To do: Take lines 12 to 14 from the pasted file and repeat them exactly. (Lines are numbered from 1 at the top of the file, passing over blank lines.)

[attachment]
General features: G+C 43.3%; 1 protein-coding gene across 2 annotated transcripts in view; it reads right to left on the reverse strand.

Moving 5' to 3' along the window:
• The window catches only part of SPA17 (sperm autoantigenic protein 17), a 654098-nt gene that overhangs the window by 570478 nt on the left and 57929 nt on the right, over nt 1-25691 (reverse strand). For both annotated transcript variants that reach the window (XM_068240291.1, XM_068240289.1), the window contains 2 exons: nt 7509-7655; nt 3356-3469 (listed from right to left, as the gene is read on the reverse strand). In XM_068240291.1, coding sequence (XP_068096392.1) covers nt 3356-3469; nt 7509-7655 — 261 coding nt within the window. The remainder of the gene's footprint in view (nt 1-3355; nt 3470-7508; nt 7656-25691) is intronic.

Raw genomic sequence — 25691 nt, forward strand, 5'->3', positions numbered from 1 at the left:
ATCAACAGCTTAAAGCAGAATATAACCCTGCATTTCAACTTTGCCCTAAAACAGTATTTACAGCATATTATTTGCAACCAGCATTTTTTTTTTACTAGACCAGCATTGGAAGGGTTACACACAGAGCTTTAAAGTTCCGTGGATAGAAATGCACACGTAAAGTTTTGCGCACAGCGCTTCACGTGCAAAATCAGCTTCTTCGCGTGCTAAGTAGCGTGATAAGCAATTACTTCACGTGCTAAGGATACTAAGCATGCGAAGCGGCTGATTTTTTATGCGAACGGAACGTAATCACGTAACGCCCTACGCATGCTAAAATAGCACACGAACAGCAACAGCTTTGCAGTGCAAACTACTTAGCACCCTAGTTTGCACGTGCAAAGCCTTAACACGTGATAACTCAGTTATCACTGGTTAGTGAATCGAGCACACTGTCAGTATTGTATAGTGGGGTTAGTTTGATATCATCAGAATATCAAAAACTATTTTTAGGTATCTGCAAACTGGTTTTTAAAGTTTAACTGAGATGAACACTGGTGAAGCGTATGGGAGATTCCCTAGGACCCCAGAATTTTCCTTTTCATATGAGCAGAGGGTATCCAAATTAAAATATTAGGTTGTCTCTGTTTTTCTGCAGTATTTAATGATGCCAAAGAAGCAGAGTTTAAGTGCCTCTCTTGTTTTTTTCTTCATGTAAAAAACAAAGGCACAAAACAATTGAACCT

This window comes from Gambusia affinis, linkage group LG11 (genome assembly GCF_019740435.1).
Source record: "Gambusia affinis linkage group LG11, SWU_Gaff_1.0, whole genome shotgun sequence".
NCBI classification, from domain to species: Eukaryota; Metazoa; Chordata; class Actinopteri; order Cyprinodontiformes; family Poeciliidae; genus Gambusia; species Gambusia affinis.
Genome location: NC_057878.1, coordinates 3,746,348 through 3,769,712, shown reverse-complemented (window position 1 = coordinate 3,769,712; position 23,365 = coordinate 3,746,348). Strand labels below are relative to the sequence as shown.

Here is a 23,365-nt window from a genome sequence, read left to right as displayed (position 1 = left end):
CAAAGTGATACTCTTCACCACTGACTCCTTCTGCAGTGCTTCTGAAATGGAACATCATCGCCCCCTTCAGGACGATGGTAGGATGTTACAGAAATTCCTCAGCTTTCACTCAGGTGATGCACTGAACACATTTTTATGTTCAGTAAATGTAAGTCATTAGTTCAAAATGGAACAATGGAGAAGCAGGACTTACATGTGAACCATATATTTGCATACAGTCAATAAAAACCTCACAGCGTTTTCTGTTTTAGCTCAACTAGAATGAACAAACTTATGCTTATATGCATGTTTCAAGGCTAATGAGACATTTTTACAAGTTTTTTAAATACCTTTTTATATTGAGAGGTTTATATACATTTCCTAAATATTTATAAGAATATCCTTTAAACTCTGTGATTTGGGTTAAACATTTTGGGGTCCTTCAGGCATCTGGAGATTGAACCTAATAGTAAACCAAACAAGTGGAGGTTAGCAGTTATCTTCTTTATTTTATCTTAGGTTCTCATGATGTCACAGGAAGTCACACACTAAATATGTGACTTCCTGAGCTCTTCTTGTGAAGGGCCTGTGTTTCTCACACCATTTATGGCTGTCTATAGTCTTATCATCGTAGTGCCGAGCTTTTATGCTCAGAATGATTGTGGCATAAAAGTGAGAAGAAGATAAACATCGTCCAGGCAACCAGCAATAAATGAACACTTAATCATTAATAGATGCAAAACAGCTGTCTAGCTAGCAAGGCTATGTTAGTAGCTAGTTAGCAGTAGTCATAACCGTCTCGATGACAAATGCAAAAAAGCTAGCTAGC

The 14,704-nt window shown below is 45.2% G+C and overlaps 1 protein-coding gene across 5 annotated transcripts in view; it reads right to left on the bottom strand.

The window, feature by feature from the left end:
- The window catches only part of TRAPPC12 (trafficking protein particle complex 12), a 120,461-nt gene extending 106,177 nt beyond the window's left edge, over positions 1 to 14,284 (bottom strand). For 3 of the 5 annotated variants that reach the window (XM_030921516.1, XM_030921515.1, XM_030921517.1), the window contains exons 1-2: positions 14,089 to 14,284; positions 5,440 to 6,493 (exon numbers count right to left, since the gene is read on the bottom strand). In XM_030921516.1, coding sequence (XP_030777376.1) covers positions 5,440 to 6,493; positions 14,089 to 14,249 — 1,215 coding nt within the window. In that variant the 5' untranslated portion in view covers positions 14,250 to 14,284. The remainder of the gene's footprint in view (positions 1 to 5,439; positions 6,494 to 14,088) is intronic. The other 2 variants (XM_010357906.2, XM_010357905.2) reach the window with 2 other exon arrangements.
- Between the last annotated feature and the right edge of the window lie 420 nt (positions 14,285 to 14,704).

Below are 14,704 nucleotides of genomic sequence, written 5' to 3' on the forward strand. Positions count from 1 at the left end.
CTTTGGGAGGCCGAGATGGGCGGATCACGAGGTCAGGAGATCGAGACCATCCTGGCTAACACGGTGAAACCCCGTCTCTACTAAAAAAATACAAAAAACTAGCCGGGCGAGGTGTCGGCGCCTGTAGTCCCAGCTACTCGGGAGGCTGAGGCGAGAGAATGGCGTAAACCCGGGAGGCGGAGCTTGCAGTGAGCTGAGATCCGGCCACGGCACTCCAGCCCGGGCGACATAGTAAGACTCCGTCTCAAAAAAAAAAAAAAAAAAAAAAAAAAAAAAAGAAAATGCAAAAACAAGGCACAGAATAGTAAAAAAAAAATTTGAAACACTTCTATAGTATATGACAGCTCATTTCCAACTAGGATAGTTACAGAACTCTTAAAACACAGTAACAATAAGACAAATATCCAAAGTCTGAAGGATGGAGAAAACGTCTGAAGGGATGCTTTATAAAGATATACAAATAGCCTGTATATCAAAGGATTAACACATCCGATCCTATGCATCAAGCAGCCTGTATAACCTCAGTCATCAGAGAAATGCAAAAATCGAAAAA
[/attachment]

The 14,704-nt window shown below is 45.2% G+C and overlaps 1 protein-coding gene across 5 annotated transcripts in view; it reads right to left on the bottom strand.

The window, feature by feature from the left end:
- The window catches only part of TRAPPC12 (trafficking protein particle complex 12), a 120,461-nt gene extending 106,177 nt beyond the window's left edge, over positions 1 to 14,284 (bottom strand). For 3 of the 5 annotated variants that reach the window (XM_030921516.1, XM_030921515.1, XM_030921517.1), the window contains exons 1-2: positions 14,089 to 14,284; positions 5,440 to 6,493 (exon numbers count right to left, since the gene is read on the bottom strand). In XM_030921516.1, coding sequence (XP_030777376.1) covers positions 5,440 to 6,493; positions 14,089 to 14,249 — 1,215 coding nt within the window. In that variant the 5' untranslated portion in view covers positions 14,250 to 14,284. The remainder of the gene's footprint in view (positions 1 to 5,439; positions 6,494 to 14,088) is intronic. The other 2 variants (XM_010357906.2, XM_010357905.2) reach the window with 2 other exon arrangements.